Today's meeting was a culturally diverse experience, with Japanese guest artist Toshiko Asano playing and explaining Polish idiosyncracies. A number of members were able to communicate with Ms. Toshiko in Japanese, and we all were able to communicate in "Mazurka." In attendance were Karen Bunn, Judy Darst, Sam Smith, David Lee, Michael Brounoff, Carol Wazlavek, Ruth Purcell, Ed Ewing, and of course, our fearless leader, Utako.
Ms. Toshiko Asano received the 2nd prize at the Fryderyk Chopin Competition for Amateur Pianists in Warsaw Poland in 2012, as well as many other awards. She plays actively in many concerts and competitions. Her interpretation of Chopin and Schumann is highly recognized. The juror members in Poland praised that she truly understood Chopin's Mazurkas.
Her performance today included
Mazurka Op. 24 No.1, 2, 3, 4
Mazurka Op. 50 No. 1, 3
Mazurka Op. 56 No. 1, 2, 3
Karen asked how Toshiko knew to interpret the rubato in Op.24 No.1, Toshiko answered that her (Japanese) teacher instructed her to that effect. She studied at Keio University, a private prestigious college in Tokyo.
Utako mentioned that she had obtained a book while she was in Poland that included information on the 3 folk dances that are usually present in Mazurkas: the Mazur, the Melodious Kujawiak, and the Obereck. A Mazur is a quick lively dance with distinct and varied accentuation.
David asked how does Toshiko approach interpreting each Mazurka, and how does she play the many variations - does she tell a story?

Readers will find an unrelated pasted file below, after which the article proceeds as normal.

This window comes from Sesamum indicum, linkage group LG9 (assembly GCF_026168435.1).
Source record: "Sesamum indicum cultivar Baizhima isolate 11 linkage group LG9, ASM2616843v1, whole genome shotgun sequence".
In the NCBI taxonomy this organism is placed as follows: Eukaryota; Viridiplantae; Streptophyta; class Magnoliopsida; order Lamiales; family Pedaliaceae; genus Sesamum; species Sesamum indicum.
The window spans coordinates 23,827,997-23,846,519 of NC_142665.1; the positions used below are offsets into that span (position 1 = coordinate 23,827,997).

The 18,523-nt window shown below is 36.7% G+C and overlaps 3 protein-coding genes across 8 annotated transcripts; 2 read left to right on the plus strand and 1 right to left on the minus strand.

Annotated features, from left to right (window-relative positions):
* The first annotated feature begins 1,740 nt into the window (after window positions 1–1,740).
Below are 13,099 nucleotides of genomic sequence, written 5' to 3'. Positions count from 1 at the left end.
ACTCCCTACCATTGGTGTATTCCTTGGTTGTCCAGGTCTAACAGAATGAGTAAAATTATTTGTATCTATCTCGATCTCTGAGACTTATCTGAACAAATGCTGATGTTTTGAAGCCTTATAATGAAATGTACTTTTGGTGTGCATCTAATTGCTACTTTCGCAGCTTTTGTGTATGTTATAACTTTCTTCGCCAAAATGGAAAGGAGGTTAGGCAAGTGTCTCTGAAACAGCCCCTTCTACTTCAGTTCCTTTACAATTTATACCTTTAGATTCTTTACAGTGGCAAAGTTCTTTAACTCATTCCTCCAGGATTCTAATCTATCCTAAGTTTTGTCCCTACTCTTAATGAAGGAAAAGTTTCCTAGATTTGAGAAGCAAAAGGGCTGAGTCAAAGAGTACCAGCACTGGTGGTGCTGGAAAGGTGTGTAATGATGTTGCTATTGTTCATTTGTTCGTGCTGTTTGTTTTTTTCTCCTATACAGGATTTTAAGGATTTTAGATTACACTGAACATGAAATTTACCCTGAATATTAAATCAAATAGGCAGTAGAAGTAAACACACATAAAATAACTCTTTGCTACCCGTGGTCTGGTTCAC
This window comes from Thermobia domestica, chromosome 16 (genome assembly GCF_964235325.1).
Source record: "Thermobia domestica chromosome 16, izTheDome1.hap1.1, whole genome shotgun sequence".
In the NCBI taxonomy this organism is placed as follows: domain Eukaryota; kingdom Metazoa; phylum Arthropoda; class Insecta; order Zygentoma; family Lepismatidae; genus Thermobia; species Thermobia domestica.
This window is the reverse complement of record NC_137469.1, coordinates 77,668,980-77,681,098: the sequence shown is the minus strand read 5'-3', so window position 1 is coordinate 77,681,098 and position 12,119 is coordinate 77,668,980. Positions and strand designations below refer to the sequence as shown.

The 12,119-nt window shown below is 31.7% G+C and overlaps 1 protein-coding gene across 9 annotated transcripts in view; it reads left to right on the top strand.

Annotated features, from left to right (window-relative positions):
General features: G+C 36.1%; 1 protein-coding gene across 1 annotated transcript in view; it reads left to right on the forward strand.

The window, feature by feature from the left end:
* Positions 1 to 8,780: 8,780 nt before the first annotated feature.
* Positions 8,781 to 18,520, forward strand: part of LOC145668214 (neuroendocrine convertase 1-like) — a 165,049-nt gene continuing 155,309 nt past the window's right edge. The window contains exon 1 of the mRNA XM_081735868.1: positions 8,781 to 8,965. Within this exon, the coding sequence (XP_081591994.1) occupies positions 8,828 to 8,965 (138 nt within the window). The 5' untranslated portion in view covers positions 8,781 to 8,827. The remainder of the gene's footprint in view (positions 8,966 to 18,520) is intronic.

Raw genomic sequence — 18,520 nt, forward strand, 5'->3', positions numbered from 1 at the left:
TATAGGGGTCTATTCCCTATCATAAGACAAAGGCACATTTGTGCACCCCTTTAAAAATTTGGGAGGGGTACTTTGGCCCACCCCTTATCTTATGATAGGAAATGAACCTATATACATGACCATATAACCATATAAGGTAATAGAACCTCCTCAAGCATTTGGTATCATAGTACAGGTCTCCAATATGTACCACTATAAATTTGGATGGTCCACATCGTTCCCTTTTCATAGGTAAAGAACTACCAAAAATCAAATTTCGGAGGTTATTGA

Toshiko answered that you just have to feel how the story changes. She makes up different scenes to give variety to the repetitions. But the feeling of the piece comes first, in many cases, a sadness.
Karen asked a question relating music found in the study of dance, which is counted in groups of 8 measures or 8 counts, to this dance form. A mazurka, a folk music dance form, falls into irregular measures and counts, it does not come out even.
Toshiko answered that No 3 is not so much a dance, it is more melancholy.
David commented that he was really enjoying op.56 now after this last edition of the Chopin competition. He said that he wasn’t too familiar with this set before. He was curious if Toshiko-san watched any of the competition, and if she had a favorite performer, and whose mazurkas she enjoyed the most.
Utako answered that Toshiko had mentioned that she loved Kissin's Carnegie live CD. Other comments and questions:
It's interesting comparing the different Opuses.
Toshiko is planning to play all the 50+ mazurkas sometime.
How does Toshiko compare the different opuses? Do they each have their own personality? What period of time do they encompass?
Since we were running out of time, Utako said she would ask Toshiko to answer these questions either separately, or in another session.